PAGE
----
Carter as a senior last year averaged 7.9 yards/attempt, 4.47 yards after contact/attempt, and earned a 91.1 PFF rushing grade. Does that work for you? He’s agile of a back as there was in this draft, and it’s hard to stare how dominant he was. Furthermore, it’s not like he struggled as a receiver. In fact, this is where he outclassed Williams. With an 88.6 PFF receiving grade and 8.9 yards/target in 2020, in addition overall 9.2% target share in college, he definitely profiles as a dual-threat running back, which is beautiful for PPR formats.

Sadly, there are a couple of factors working against Carter. One is his limited track record before this year. He only had totaled 360 carries in the three seasons prior, while his overall numbers were noticeable lower than they year at a time when run defense was at all-time low in college football. Furthermore, even in that dominant season, he only worked a committee role, something he is likely to have moving forward. See, he’s only 5’8″ and 201 pounds, which doesn’t scream “workhorse running back” to the average NFL coach, and aligns perfectly with his mixed usage he’s had thus far in the preseason for the Jets. Plus, being a day-three pick also hurts him when projecting his future role, given that there’s less attachment to him by the organization.

I don’t want this to completely takeaway from Carter’s skillset, though. We’ve seen plenty of later-round running backs succeed, and he’s going to have an opportunity to perform this season. Unfortunately, he’s a pedestrian athlete (28th percentile speed score) with limited size that will likely be seen as more of a change-of-pace back at the next level, and that’s not ideal. What we’re chasing in fantasy football is sheer volume, and without that, the margin for error is very thin for Carter. His stock is already taking a hit in redraft formats, and there is simply too much touchdown potential to not side with Sermon as the best of the “tier-2” running backs. Consider him a nice “high floor” option at the end of the first round in rookie drafts, though how you see him likely depends greatly on your preference in evaluating running backs in general.


This Year’s Outlook: Low-End “RB3”

Future Outlook: High-End “RB3” as a Change-Of-Pace Running Back

Fantasy Comparison: Mike Davis

Top Strength(s): 2020 Production

Biggest Obstacle: Size, Day-Three Draft Capital

Potential Sleepers


If you’ve been watching the preseason, you’re likely familiar with Rhamondre Stevenson by now. The Oklahoma product has dominated thus far, leading to plenty of buzz surrounding the Patriots’ rookie running back’s profile moving forward. A failed drug test in college means that his track record is limited, but it’s safe to say he was a menace with the ball in his hands. On 165 rush attempts, he averaged 7.2 yards/attempt, 4.65 yards after contact/attempt, and earned an 89 PFF grade. Sadly, his name is “Rhamodore”, so I can’t call him “Rhamodore the Commodore”, but he definitely could mix into New England’s backfield in the future, even if it’s not this year- they don’t tend to play their rookie running backs. If his stock starts to slip with limited usage during the beginning of the season, don’t be afraid to buy-low on him. At the very worst, the 246-pound back is a clear goal-line/short yardage back, though I wouldn’t discount his abilities in the receiving game as well.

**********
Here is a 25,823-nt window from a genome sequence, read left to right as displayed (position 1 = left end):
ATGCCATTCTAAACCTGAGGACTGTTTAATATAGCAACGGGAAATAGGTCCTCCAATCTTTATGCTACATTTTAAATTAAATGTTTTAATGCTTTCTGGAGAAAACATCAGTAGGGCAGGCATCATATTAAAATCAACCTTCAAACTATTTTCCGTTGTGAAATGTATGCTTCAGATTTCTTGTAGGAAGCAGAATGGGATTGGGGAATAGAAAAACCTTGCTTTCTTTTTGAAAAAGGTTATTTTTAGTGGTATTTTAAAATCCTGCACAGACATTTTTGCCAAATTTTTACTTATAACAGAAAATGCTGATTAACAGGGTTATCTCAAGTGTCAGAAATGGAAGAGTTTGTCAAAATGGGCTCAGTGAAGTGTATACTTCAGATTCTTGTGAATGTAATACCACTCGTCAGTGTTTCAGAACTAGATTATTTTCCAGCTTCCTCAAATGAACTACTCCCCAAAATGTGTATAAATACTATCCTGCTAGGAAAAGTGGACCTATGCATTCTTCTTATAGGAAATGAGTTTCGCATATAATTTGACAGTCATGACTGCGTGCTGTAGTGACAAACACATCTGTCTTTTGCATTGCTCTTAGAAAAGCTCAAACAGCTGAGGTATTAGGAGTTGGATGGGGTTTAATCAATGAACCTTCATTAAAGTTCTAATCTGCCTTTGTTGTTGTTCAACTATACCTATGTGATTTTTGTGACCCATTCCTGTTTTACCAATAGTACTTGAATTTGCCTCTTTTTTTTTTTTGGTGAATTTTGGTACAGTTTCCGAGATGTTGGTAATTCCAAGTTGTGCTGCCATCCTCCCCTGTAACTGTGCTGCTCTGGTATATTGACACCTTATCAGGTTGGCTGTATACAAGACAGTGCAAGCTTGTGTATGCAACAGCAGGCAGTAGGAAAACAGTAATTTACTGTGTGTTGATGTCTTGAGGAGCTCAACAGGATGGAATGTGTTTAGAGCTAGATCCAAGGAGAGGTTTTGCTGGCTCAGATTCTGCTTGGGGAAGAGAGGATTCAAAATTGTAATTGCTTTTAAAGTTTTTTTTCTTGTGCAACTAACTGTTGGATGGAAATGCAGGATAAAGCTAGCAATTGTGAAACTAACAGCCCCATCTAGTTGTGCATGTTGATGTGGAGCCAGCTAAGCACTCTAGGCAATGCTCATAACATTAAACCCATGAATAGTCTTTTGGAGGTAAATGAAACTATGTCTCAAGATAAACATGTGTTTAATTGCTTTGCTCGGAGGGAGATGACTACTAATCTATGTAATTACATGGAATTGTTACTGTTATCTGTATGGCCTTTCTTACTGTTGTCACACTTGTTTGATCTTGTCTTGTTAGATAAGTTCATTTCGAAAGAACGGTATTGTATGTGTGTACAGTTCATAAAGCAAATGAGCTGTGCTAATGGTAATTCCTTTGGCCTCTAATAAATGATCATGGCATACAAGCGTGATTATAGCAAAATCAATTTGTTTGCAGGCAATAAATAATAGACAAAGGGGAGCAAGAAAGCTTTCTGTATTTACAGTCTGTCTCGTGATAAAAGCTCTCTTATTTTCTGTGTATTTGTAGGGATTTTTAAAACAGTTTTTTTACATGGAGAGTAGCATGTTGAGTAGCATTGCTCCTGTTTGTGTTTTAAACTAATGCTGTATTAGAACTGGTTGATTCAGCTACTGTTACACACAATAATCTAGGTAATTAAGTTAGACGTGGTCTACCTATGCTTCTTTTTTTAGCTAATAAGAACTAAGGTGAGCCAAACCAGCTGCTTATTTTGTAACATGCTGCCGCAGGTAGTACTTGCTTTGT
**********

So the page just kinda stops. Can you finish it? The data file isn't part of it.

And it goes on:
As for a deep sleeper, Elijah Mitchell fits the bill. As a sixth-round pick of Louisiana, Mitchell might not be someone you’re completely familiar with. Maybe you should be, though:


Elijah Mitchell’s Illustrious College Career

Meanwhile, take a gander at his athletic profile. Mitchell ran a 4.38 40-yard dash, good for an 86th percentile speed score, while his explosiveness showed with a 40.5% breakaway rate in college. That explosiveness fits right into Kyle Shanahan’s zone-rushing offense; Mitchell ran a zone concept on 76.2% of his attempts in college.

The limited draft capital and crowded backfield is difficult, but why not take a shot on a very talented player. Situations can fluctuate from year to year, and there is clear upside here if he ever gets an opportunity. As someone who could make it to the very end of your rookie draft, it’s simply malpractice to not be drafting him in that range.




Some might not see this as a deep running back class, but there is no doubting that the talent at the top is stronger than in years past. Also, it’s funny how much situation dictates running back value. After all, there are so many factors that play a more significant role in running back performance than the player themself, while we’re all chasing here. Simply based on talent, my ranking of these players likely would be Williams, Etienne, and Harris, followed by Mitchell, Stevenson, Carter, and Sermon. Yet, talent isn’t the only factor for fantasy purposes, which changes things. Harris’ ability to be a three-down back, for instance, matters a lot when it comes to projecting volume statistics, while Mitchell could potentially not even back the 53-man roster with such low draft capital attached to his name. This is precisely why rookie drafts are likely more logical to be held after the draft, and you should be quick to move off of your pre-draft rankings; taking all factors into account here is critical. Regardless, between Harris’ fantasy upside this year, Williams’ dominance after contact, and Etienne’s explosiveness, we are certainly blessed with three very exciting talents entering the league. My main recommendation? Just enjoy the show!



Photo by Bob Kupbens/Icon Sportswire | Design by Michael Packard (@designsbypack on Twitter @ IG)